Momentum Investing: Riding the Wave

August 4, 2009 at 4:00 am 8 comments

Riding the Momentum Wave Can Be Dangerous

Riding the Momentum Wave Can Be Dangerous

As famed trader Jesse Livermore (July 26, 1877 — November 28, 1940) stated, Prices are never too high to begin buying or too low to begin selling.”

For the most part, the momentum trading philosophy dovetails with Livermore’s mantra. The basic premise of momentum investing is to simply buy the outperforming stocks and sell (or short) the underperforming stocks. By following this rudimentary formula, investors can generate outsized returns.  AQR Capital Management and Tobias Moskowitz (consultant), professor at Chicago Booth School of Management, ascribe to this belief too. AQR just recently launched the AQR Momentum Funds:

  • AQR Momentum Fund (AMOMX – Domestic Large & Mid Cap)
  • AQR Small Cap Momentum Fund (ASMOX – Domestic Small Cap)
  • AQR International Momentum Fund (AIMOX – International Large & Mid Cap)

Professor Moskowitz Speaks on Bloomberg  (Thought I looked young?!)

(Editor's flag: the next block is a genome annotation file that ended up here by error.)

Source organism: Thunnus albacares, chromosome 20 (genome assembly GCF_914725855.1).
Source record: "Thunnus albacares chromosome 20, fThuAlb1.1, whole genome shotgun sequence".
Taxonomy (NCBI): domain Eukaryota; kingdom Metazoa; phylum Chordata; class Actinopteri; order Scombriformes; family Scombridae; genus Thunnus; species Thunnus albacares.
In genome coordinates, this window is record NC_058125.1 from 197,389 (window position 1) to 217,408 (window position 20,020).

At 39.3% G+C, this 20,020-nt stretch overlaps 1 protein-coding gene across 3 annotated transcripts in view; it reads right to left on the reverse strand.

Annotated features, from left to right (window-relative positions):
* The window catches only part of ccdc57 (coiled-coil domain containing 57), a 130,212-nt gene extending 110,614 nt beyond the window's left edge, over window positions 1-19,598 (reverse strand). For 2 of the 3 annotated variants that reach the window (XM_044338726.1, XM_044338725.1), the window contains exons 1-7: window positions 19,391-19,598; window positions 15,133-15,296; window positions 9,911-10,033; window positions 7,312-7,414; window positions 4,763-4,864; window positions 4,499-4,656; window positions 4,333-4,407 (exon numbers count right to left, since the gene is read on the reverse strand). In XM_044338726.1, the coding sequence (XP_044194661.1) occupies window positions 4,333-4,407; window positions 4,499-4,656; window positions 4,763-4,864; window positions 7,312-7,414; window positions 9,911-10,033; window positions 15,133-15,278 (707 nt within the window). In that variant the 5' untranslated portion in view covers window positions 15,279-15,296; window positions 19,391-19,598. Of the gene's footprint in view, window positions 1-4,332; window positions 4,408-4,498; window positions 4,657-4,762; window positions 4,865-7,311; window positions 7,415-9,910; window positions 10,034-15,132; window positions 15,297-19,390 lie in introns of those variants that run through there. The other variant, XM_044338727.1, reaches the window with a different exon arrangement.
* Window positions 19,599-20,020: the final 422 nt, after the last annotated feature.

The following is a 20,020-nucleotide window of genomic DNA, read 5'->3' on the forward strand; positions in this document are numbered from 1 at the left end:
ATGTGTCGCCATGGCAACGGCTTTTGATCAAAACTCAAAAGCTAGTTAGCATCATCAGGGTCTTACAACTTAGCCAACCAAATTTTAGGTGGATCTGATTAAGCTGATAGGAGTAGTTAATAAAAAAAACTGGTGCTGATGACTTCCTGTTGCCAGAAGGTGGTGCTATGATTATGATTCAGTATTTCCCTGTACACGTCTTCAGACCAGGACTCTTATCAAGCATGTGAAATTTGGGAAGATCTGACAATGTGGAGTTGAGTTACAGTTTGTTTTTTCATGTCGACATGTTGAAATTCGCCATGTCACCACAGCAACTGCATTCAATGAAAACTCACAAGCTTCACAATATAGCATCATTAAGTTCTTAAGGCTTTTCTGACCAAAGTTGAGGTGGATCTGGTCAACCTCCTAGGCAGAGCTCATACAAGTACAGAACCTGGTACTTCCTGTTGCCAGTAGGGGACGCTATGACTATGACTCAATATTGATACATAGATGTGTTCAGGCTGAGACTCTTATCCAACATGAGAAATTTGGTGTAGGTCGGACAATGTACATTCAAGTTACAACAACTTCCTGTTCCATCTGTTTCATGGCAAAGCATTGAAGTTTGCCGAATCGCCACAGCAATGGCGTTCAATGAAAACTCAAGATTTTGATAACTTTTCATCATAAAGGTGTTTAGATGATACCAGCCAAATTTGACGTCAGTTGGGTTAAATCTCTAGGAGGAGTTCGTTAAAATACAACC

As I write in my book, How I Managed $20,000,000,000.00 by Age 32, I’m a big believer that successful investing requires a healthy mixture of both art and science. Too much of either will create negative outcomes. Modern finance teaches us that any profitable strategy will eventually be arbitraged away, such that any one profitable strategy will eventually stop producing profits.

A perfect example of a good strategy, gone bad is Long Term Capital Management. Robert Merton and Myron Scholes were world renowned Nobel Prize winners who single handedly brought the global financial markets to its knees in 1998 when it lost $500 million in one day and required a $3.6 billion bailout from a consortium of banks. Their mathematical models weren’t necessarily implementing momentum strategies, however this case is a good lesson in showing that even when smart people implement strategies that work for long periods of time, various factors can reverse the trend.

I wish AQR good luck with their quantitative momentum funds, but I hope they have a happier ending than Jesse Livermore. After making multiple fortunes and surviving multiple personal bankruptcies, Mr. Livermore committed suicide in 1940. In the mean time, surf’s up and the popularity of quantitative momentum funds remains alive and well.

Wade W. Slome, CFA, CFP®

Plan. Invest. Prosper.

Entry filed under: Financial Markets, Stocks, Trading. Tags: , , , , , , , , , .

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